Firstperson: Marion Currie, 39; I Was Living Someone Else's Nightmare. I Knew Deep Down That My Baby Would Not Survive
Byline: Linda Watson-Brown
AT the end of January this year, my husband Iain and I discovered I was pregnant with our second child.
We were delighted. Although it had been seven years since the birth of our son, David, we had always wanted another child and I was so happy to know another was on the way.
The baby was due tomorrow, October 10, but there were some problems to iron out. I work in the chemistry labs at Strathclyde University, so I immediately told my employers of my condition.
They were worried. It's quite a sexist, unsupportive environment. On top of that, a colleague had suffered two miscarriages within a year, and a student had been working on the labs without telling anyone she was pregnant. They panicked, and hauled me out of the labs and into an office.
The first trimester went well. I was sick only four times, and although tired, I knew it was all normal. I had a scan at 13 weeks, and saw the baby with a strong heartbeat. Most of my worries had flown away by that point, because you do feel 13 weeks is such a big stepping- stone in pregnancy. After all, only one per cent of women miscarry after the first trimester.
By 17 weeks, however, I had some bleeding. It turned out I had a cervical polyp which had to be removed.
This is a bit like having a skin tag. With all the extra blood pumping around the cervix during pregnancy, the polyps can grow faster and bigger.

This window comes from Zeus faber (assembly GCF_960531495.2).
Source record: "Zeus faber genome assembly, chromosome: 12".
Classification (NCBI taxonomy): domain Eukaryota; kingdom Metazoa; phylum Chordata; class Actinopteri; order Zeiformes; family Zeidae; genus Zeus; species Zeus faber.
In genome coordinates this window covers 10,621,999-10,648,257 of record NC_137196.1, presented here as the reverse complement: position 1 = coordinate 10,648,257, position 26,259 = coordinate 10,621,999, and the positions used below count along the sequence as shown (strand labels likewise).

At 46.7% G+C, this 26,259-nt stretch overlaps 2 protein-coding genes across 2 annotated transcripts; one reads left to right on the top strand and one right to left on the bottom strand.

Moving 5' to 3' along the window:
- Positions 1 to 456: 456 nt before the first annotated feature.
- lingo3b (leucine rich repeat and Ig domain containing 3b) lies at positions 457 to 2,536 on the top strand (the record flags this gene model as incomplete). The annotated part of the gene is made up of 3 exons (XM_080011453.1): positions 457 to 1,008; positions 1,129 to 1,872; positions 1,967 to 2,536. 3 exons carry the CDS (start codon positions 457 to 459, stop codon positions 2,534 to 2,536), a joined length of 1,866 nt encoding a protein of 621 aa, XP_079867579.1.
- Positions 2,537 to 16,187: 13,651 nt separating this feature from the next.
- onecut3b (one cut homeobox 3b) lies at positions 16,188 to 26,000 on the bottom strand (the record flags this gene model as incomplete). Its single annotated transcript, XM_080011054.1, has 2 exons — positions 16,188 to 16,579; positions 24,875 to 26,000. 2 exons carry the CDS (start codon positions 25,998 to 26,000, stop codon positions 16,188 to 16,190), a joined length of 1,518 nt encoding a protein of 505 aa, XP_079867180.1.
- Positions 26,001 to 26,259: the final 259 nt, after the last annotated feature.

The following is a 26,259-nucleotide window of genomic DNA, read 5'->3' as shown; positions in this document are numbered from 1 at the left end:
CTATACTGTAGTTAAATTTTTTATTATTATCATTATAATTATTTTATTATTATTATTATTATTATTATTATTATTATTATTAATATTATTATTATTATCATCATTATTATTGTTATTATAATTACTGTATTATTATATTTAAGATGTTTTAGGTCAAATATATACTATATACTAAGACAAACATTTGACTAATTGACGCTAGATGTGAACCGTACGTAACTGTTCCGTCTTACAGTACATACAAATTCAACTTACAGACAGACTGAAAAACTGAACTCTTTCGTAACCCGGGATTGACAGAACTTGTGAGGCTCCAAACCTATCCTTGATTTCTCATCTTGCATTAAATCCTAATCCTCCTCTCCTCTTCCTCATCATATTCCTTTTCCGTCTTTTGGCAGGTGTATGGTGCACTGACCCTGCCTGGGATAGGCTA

It was taken out on the Friday and I felt fine. But by the Sunday, I was bleeding again.
I was admitted to Simpsons Hospital in Edinburgh on the Monday as no- one seemed to know where the bleeding was coming from.
My membranes ruptured later that day, but there was no staff member to scan me so I had to wait until Tuesday to be told there were difficulties.
When the membranes rupture, you usually go into labour within 48 hours, so I knew it wasn't looking good.
I was put on oral antibiotics in case of infection and another scan showed there was no fluid around the baby. There was still a heartbeat, though, and the cord flow was fine. Despite this, I was told there was an incredibly slim chance of the baby's survival.
I was living someone else's nightmare. I was given bed rest and told to stay lying down. It wasn't going to help. The same consultant who had removed the polyp told me that had nothing to do with it, nor did working in the lab. It was just all a coincidence.
On the Saturday, we were told to think about inducing the baby as the chances of infection were increasing. I always knew I'd lose the baby, but if I had only myself to think about, I would have hung on just in case. But I had Iain and David to think of, so I decided that would be the best option.
I was induced by pessary and the whole birth only took 90 minutes. Iain was there throughout, but there was no consistency of staff as it was during shift changeover, which takes precedence over all other things.
Lesley was born on May 18, 2002, at 7.30pm. She weighed 170g and was 22cm long. The midwife pottered about, taking pictures and preparing paperwork. Iain held Lesley, who was wrapped in a sheet then a towel.
She looked more normal than I had expected. I thought she would be like an X- Files alien with a head too big for her body, but she was just a baby.
You can't be prepared for anything, because this sort of thing should never happen. Of course, I wanted to see her, but apart from that I had no idea. On top of everything, the placenta wouldn't come out, so I was rushed to theatre for a general anaesthetic.
When I came back, I spent the night on the delivery couch as there was no bed in the room - all of this is wrong and needs to be looked at.
Why in a new hospital like the Royal Infirmary at Little France have all the options not been taken into account? …